Researchers are increasingly finding that transition years are crucial in a child’s academic development – but also that they often dramatically affect their emotional health and social well being, both of which are critical to their ability to function in school. And increasingly, educators are using teaching strategies to pay closer attention to those years when students move into a new school or on to a new level, but also at the preparation time in the previous grade.

“These transitions affect their academic experiences, motivation, self-perception, and self-regulatory beliefs,” says Casey Gilewski, a Coker College education professor and author of an article that reviews extensive research on the topic. She is particularly concerned about how we use teaching strategies to bridge the transition from elementary school to middle school when students are expected to do more work in more classes and navigate a bigger school with a wider range of students, all while they are undergoing important and impactful developmental changes.

Gilweski says it may be helpful to think of transitions in two structures with three parts: the process before, during, and after the actual move to the new school and the transition academically, socially, and procedurally. “Students are worried about being thrown into an environment of independence and responsibility – an environment significantly different from any educational experience known to date. They are expected to get to and from classes on their own, manage time wisely, use a locker, organize and keep up with materials for multiple classes, be responsible for all classwork and homework from multiple teachers, and at the same time develop and maintain a social life. It’s a lot to handle,” says Gilweski.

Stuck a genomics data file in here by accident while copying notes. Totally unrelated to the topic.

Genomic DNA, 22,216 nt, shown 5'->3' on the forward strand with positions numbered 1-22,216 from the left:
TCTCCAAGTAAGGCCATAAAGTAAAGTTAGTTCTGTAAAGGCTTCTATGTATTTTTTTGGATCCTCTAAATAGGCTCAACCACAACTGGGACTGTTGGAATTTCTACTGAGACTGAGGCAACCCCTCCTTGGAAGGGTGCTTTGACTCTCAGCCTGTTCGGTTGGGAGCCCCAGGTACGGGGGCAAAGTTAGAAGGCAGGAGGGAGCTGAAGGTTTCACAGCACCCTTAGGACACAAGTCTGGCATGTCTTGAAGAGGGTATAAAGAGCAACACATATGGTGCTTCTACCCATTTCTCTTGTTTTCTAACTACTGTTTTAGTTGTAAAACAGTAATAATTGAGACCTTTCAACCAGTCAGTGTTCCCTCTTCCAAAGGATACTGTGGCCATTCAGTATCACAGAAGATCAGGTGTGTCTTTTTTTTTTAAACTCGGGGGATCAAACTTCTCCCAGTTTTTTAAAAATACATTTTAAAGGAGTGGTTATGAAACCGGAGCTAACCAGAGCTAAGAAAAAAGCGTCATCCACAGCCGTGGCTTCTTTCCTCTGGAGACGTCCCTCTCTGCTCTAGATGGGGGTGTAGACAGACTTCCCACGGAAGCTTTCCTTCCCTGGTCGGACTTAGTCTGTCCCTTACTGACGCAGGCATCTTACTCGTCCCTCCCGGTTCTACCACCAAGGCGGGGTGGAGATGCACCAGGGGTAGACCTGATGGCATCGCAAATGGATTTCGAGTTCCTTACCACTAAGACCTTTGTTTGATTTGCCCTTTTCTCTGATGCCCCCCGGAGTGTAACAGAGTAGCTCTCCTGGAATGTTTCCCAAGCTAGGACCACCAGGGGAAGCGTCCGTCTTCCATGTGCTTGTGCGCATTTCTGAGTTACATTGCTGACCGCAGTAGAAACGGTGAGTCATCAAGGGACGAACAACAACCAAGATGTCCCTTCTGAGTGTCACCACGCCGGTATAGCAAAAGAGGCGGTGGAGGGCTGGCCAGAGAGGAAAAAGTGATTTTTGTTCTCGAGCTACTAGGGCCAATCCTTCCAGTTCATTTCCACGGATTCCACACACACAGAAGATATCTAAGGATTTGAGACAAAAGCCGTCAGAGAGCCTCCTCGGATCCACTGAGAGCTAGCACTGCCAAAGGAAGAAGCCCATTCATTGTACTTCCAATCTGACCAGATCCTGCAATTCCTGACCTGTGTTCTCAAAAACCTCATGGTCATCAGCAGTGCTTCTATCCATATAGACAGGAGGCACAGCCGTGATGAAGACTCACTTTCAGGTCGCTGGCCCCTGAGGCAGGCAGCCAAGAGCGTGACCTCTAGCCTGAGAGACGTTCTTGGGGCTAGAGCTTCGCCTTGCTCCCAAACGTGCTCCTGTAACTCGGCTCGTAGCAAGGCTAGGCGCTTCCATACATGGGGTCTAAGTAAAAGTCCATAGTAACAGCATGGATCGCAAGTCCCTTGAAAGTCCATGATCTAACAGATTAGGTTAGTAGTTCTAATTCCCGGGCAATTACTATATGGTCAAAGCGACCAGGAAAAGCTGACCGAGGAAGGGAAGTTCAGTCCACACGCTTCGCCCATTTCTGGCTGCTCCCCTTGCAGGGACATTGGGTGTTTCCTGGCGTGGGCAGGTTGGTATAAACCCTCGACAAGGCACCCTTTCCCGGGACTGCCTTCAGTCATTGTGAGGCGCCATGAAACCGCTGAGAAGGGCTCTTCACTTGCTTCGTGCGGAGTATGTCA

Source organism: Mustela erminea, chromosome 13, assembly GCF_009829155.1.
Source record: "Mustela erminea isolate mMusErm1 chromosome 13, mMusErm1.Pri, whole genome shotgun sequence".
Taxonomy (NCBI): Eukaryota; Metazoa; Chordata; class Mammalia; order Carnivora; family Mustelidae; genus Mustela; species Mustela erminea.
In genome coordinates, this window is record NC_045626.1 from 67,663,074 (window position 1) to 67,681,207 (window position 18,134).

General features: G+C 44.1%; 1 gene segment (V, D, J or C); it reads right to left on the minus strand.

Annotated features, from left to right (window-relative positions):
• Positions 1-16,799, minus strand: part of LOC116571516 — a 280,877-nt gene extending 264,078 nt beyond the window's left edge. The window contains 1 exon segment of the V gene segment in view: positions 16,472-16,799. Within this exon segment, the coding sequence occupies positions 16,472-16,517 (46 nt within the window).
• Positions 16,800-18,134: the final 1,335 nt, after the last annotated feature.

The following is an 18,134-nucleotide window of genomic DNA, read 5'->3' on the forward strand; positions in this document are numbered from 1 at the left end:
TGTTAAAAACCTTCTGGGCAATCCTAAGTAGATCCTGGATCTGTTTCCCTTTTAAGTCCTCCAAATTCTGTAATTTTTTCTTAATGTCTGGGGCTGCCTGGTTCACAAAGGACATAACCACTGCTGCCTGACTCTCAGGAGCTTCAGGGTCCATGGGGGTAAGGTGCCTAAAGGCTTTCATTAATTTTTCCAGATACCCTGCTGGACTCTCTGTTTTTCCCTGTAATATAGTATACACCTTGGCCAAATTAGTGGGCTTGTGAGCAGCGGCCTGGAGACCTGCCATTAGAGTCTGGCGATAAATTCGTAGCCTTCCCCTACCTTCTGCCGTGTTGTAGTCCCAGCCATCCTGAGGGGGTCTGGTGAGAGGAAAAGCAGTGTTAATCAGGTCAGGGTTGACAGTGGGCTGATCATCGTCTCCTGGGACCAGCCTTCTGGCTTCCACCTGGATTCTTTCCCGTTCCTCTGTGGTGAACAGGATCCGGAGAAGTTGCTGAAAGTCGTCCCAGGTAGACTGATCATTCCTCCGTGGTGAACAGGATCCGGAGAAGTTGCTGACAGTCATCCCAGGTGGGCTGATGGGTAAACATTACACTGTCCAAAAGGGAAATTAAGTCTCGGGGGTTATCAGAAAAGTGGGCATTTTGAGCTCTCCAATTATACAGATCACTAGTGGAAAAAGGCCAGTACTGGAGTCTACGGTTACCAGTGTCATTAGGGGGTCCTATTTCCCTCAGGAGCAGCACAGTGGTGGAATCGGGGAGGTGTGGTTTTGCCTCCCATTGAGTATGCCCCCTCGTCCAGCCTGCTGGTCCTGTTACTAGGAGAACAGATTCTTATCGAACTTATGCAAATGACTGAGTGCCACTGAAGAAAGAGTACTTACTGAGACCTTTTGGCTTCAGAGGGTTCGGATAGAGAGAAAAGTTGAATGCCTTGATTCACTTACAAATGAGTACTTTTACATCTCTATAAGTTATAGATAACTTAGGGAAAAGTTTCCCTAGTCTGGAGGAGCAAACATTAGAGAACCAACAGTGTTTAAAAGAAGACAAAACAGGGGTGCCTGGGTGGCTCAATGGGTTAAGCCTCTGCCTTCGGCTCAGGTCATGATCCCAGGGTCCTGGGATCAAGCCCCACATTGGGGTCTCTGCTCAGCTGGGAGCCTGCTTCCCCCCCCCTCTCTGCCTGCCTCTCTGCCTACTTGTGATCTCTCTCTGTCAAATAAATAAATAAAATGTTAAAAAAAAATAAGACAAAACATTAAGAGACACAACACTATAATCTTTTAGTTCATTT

Beyond their individual needs, she notes a good transition will create a bond with the school, and research has shown that students who feel connected and have a sense of belonging perform better, behave better, and take better care of school property.

12 Teaching Strategies for Making Transitions Easier

  1. Gather information early. Find out from students and their parents facing a transition year what their concerns are and try to resolve them during the previous school year. Also get information from those students and their families who have just gone through a transition to find out what would have made theirs easier, and use that feedback in planning.
  2. Consider the message. Talk to students throughout the year prior to the transition and have a consistent message that explains the changes, creates excitement about the move, allays fears, and makes it clear that students should seek help if they struggle in any way. It is important they know how to get support.
  3. Develop networks. Often, problems arise because the transition process does not connect various parties involved – the student, the parents, the new and old teachers, and school officials. Schools should have a formal structure for making sure that all parties can communicate and that critical information about the students is passed along.